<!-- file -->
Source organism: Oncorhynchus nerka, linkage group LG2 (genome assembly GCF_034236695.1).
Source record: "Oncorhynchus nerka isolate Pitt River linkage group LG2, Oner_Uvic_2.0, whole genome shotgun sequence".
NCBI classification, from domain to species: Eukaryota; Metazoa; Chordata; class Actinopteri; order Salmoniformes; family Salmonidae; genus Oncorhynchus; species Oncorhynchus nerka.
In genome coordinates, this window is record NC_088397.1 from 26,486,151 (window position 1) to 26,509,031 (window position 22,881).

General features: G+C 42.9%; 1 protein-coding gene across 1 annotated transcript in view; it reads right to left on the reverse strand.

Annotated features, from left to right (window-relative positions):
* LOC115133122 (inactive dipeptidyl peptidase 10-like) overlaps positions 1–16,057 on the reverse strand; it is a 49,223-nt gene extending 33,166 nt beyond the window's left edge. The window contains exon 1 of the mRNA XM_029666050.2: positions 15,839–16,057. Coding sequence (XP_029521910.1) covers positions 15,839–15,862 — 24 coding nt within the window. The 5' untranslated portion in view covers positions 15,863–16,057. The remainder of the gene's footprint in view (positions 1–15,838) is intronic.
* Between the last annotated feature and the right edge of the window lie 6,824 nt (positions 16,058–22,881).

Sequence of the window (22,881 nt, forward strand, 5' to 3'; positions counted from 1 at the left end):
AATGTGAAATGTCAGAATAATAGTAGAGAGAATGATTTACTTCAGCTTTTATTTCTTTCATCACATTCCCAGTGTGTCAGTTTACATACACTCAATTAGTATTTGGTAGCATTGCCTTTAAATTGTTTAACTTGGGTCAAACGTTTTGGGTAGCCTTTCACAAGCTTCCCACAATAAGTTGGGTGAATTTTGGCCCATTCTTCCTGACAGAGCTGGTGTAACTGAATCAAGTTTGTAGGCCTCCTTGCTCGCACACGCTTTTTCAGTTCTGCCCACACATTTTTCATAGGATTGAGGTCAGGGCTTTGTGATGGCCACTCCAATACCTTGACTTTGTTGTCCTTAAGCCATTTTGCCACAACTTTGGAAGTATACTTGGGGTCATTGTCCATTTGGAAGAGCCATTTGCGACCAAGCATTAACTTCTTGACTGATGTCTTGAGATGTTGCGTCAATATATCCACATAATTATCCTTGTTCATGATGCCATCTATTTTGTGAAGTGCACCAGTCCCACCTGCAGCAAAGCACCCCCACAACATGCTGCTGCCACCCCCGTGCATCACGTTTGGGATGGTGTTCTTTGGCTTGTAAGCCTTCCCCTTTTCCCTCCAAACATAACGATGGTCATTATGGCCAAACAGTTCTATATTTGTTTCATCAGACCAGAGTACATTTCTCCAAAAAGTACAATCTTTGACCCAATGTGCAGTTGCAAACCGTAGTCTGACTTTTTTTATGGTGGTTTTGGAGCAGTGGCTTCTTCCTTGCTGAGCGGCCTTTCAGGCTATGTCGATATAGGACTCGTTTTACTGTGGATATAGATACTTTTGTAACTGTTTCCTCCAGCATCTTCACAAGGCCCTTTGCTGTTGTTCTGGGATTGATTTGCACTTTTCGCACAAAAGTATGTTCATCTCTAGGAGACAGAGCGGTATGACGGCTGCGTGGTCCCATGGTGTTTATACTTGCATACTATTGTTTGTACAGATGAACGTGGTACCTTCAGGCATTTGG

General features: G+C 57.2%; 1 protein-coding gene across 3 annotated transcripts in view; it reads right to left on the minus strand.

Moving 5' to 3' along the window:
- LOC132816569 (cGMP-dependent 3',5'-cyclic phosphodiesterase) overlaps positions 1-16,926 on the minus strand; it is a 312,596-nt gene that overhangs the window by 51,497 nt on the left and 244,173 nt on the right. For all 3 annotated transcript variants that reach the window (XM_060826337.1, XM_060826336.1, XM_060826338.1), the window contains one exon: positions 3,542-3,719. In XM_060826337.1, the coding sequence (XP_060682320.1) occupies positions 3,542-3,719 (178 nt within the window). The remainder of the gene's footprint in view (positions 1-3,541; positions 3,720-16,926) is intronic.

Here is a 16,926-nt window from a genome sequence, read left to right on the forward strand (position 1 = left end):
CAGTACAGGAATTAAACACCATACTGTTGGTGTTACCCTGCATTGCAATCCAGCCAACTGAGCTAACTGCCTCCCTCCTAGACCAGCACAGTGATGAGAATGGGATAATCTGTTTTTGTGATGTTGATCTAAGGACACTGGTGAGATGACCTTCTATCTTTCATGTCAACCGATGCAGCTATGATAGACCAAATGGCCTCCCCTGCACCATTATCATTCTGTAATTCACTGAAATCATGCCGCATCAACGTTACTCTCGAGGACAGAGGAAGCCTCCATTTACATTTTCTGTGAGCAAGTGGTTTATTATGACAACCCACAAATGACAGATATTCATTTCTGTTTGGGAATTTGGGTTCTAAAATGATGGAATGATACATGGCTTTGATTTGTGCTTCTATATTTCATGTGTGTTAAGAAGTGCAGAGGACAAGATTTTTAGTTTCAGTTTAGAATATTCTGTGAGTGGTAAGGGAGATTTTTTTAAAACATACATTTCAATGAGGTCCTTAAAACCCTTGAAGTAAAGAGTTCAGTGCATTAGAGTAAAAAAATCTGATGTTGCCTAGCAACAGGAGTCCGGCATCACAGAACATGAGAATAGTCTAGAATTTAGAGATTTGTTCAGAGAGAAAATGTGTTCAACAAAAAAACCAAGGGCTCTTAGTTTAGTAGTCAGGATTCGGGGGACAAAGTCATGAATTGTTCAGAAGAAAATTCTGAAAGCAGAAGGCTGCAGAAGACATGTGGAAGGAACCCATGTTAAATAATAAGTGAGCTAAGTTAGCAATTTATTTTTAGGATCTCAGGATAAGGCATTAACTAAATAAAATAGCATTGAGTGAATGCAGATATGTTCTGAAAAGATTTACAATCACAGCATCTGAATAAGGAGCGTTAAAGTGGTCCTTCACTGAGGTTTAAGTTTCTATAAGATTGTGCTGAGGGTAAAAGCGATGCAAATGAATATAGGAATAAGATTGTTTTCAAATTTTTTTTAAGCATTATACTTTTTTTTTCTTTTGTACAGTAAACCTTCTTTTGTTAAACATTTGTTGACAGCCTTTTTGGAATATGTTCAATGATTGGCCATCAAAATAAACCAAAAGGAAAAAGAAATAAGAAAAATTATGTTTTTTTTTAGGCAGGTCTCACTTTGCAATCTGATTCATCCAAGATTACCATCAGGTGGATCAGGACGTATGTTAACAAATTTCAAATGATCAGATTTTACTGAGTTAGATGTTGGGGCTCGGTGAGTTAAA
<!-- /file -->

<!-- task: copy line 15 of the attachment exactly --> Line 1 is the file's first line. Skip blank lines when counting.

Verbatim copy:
CAGTACAGGAATTAAACACCATACTGTTGGTGTTACCCTGCATTGCAATCCAGCCAACTGAGCTAACTGCCTCCCTCCTAGACCAGCACAGTGATGAGAATGGGATAATCTGTTTTTGTGATGTTGATCTAAGGACACTGGTGAGATGACCTTCTATCTTTCATGTCAACCGATGCAGCTATGATAGACCAAATGGCCTCCCCTGCACCATTATCATTCTGTAATTCACTGAAATCATGCCGCATCAACGTTACTCTCGAGGACAGAGGAAGCCTCCATTTACATTTTCTGTGAGCAAGTGGTTTATTATGACAACCCACAAATGACAGATATTCATTTCTGTTTGGGAATTTGGGTTCTAAAATGATGGAATGATACATGGCTTTGATTTGTGCTTCTATATTTCATGTGTGTTAAGAAGTGCAGAGGACAAGATTTTTAGTTTCAGTTTAGAATATTCTGTGAGTGGTAAGGGAGATTTTTTTAAAACATACATTTCAATGAGGTCCTTAAAACCCTTGAAGTAAAGAGTTCAGTGCATTAGAGTAAAAAAATCTGATGTTGCCTAGCAACAGGAGTCCGGCATCACAGAACATGAGAATAGTCTAGAATTTAGAGATTTGTTCAGAGAGAAAATGTGTTCAACAAAAAAACCAAGGGCTCTTAGTTTAGTAGTCAGGATTCGGGGGACAAAGTCATGAATTGTTCAGAAGAAAATTCTGAAAGCAGAAGGCTGCAGAAGACATGTGGAAGGAACCCATGTTAAATAATAAGTGAGCTAAGTTAGCAATTTATTTTTAGGATCTCAGGATAAGGCATTAACTAAATAAAATAGCATTGAGTGAATGCAGATATGTTCTGAAAAGATTTACAATCACAGCATCTGAATAAGGAGCGTTAAAGTGGTCCTTCACTGAGGTTTAAGTTTCTATAAGATTGTGCTGAGGGTAAAAGCGATGCAAATGAATATAGGAATAAGATTGTTTTCAAATTTTTTTTAAGCATTATACTTTTTTTTTCTTTTGTACAGTAAACCTTCTTTTGTTAAACATTTGTTGACAGCCTTTTTGGAATATGTTCAATGATTGGCCATCAAAATAAACCAAAAGGAAAAAGAAATAAGAAAAATTATGTTTTTTTTTAGGCAGGTCTCACTTTGCAATCTGATTCATCCAAGATTACCATCAGGTGGATCAGGACGTATGTTAACAAATTTCAAATGATCAGATTTTACTGAGTTAGATGTTGGGGCTCGGTGAGTTAAA